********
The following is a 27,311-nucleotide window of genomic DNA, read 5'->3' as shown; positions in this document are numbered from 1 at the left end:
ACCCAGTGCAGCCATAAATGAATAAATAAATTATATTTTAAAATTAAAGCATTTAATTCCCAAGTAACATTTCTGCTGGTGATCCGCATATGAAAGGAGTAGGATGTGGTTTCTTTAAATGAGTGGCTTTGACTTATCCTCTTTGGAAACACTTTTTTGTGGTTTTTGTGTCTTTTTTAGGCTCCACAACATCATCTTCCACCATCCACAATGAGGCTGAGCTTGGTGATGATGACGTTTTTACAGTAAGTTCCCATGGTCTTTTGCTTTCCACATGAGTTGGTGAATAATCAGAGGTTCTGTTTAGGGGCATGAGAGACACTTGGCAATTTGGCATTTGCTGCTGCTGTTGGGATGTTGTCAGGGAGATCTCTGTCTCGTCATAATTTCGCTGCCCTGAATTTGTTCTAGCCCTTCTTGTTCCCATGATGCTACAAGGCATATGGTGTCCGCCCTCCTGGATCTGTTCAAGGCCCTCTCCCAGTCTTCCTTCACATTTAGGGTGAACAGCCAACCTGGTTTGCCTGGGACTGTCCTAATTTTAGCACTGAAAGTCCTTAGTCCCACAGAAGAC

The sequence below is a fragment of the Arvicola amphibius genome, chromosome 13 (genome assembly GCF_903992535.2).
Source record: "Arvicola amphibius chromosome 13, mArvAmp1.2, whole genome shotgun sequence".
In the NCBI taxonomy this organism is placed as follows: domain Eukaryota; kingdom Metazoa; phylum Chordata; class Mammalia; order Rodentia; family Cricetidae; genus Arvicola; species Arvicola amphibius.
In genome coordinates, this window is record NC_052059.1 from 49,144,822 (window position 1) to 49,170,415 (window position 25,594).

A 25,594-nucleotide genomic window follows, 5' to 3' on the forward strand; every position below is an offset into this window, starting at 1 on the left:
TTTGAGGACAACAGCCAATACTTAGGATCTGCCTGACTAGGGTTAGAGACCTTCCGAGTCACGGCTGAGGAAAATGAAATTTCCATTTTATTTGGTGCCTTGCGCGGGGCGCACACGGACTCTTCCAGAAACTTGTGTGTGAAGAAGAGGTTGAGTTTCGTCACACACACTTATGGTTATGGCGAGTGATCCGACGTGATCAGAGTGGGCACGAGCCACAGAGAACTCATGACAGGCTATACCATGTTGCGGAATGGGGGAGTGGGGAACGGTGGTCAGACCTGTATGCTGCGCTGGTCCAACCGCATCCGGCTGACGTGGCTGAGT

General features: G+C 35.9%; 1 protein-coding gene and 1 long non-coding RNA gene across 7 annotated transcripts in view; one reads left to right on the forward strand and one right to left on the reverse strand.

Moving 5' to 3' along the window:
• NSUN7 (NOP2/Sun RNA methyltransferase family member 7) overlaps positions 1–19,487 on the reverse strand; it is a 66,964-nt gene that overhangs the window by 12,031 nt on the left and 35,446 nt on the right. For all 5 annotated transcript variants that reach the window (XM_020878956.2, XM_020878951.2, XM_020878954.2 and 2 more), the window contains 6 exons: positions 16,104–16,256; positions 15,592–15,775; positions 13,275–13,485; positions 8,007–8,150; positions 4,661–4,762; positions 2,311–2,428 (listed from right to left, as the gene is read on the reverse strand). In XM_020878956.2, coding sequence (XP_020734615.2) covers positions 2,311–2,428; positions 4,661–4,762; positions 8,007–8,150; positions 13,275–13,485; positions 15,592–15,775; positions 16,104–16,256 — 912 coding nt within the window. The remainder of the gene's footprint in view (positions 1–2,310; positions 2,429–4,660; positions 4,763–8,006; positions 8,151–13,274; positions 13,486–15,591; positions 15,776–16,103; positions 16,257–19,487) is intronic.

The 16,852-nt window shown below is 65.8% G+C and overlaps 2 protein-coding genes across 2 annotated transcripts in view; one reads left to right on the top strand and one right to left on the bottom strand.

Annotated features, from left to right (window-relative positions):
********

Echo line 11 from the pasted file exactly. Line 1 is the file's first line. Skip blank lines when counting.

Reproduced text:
• NSUN7 (NOP2/Sun RNA methyltransferase family member 7) overlaps positions 1–19,487 on the reverse strand; it is a 66,964-nt gene that overhangs the window by 12,031 nt on the left and 35,446 nt on the right. For all 5 annotated transcript variants that reach the window (XM_020878956.2, XM_020878951.2, XM_020878954.2 and 2 more), the window contains 6 exons: positions 16,104–16,256; positions 15,592–15,775; positions 13,275–13,485; positions 8,007–8,150; positions 4,661–4,762; positions 2,311–2,428 (listed from right to left, as the gene is read on the reverse strand). In XM_020878956.2, coding sequence (XP_020734615.2) covers positions 2,311–2,428; positions 4,661–4,762; positions 8,007–8,150; positions 13,275–13,485; positions 15,592–15,775; positions 16,104–16,256 — 912 coding nt within the window. The remainder of the gene's footprint in view (positions 1–2,310; positions 2,429–4,660; positions 4,763–8,006; positions 8,151–13,274; positions 13,486–15,591; positions 15,776–16,103; positions 16,257–19,487) is intronic.